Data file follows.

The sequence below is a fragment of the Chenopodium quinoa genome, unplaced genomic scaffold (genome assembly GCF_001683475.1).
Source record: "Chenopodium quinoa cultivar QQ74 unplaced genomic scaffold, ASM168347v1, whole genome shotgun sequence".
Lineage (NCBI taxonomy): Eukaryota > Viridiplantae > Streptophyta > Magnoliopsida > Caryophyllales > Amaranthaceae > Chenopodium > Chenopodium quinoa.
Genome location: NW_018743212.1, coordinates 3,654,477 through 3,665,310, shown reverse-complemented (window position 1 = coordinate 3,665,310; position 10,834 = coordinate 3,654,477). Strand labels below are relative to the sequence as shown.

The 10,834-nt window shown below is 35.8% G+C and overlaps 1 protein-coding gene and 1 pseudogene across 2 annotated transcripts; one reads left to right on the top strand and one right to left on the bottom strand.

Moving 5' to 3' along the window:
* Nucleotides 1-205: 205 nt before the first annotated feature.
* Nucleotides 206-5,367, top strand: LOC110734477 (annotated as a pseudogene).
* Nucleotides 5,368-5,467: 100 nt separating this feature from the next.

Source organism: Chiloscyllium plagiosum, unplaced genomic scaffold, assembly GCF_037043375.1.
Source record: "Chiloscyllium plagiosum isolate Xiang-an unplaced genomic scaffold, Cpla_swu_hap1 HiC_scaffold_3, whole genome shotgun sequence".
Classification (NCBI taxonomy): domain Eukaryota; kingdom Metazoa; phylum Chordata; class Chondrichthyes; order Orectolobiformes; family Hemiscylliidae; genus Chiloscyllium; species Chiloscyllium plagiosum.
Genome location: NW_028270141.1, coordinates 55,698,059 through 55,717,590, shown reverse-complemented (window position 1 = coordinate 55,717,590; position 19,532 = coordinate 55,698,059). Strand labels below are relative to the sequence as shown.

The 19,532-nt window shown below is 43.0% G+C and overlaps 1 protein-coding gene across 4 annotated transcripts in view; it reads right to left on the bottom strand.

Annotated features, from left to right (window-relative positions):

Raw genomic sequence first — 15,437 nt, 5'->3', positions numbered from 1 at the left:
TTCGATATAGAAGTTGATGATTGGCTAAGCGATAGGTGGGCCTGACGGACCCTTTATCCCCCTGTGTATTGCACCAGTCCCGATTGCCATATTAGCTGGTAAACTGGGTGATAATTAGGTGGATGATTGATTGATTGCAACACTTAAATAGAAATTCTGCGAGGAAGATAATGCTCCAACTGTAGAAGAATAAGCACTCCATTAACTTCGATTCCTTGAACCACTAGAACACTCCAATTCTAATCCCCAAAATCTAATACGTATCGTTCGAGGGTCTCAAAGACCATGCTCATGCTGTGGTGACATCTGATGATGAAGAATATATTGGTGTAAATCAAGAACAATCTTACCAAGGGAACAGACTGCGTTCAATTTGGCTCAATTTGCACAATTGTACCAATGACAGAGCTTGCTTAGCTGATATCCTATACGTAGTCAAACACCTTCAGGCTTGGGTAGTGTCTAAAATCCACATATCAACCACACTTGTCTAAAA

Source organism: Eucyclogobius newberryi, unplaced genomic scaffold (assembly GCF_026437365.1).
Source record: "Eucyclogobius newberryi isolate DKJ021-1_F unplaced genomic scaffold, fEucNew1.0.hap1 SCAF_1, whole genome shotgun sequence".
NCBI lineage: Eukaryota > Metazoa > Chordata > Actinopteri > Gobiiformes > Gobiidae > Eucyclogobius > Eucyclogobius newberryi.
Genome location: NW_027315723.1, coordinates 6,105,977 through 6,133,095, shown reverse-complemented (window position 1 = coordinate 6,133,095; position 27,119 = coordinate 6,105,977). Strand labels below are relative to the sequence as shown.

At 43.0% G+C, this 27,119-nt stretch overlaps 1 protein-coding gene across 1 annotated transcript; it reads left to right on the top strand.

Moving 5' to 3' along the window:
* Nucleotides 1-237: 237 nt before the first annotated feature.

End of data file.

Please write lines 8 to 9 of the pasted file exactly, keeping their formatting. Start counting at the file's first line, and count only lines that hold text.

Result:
* Nucleotides 206-5,367, top strand: LOC110734477 (annotated as a pseudogene).
* Nucleotides 5,368-5,467: 100 nt separating this feature from the next.